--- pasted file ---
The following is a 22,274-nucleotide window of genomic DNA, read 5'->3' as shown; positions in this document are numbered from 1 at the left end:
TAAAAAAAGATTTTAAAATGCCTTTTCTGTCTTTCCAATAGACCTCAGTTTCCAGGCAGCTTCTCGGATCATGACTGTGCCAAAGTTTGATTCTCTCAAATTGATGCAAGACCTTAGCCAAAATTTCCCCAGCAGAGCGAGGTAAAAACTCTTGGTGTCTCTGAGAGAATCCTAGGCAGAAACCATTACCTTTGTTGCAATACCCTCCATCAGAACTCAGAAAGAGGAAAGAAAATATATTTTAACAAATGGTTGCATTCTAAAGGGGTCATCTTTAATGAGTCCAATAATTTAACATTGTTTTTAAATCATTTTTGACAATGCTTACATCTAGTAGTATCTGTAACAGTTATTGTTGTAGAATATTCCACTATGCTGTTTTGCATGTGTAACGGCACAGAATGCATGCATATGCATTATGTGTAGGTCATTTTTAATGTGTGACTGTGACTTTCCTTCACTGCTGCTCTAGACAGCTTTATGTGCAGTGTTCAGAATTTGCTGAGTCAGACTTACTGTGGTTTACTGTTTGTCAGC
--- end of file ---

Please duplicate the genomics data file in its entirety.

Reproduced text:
The following is a 22,274-nucleotide window of genomic DNA, read 5'->3' as shown; positions in this document are numbered from 1 at the left end:
TAAAAAAAGATTTTAAAATGCCTTTTCTGTCTTTCCAATAGACCTCAGTTTCCAGGCAGCTTCTCGGATCATGACTGTGCCAAAGTTTGATTCTCTCAAATTGATGCAAGACCTTAGCCAAAATTTCCCCAGCAGAGCGAGGTAAAAACTCTTGGTGTCTCTGAGAGAATCCTAGGCAGAAACCATTACCTTTGTTGCAATACCCTCCATCAGAACTCAGAAAGAGGAAAGAAAATATATTTTAACAAATGGTTGCATTCTAAAGGGGTCATCTTTAATGAGTCCAATAATTTAACATTGTTTTTAAATCATTTTTGACAATGCTTACATCTAGTAGTATCTGTAACAGTTATTGTTGTAGAATATTCCACTATGCTGTTTTGCATGTGTAACGGCACAGAATGCATGCATATGCATTATGTGTAGGTCATTTTTAATGTGTGACTGTGACTTTCCTTCACTGCTGCTCTAGACAGCTTTATGTGCAGTGTTCAGAATTTGCTGAGTCAGACTTACTGTGGTTTACTGTTTGTCAGC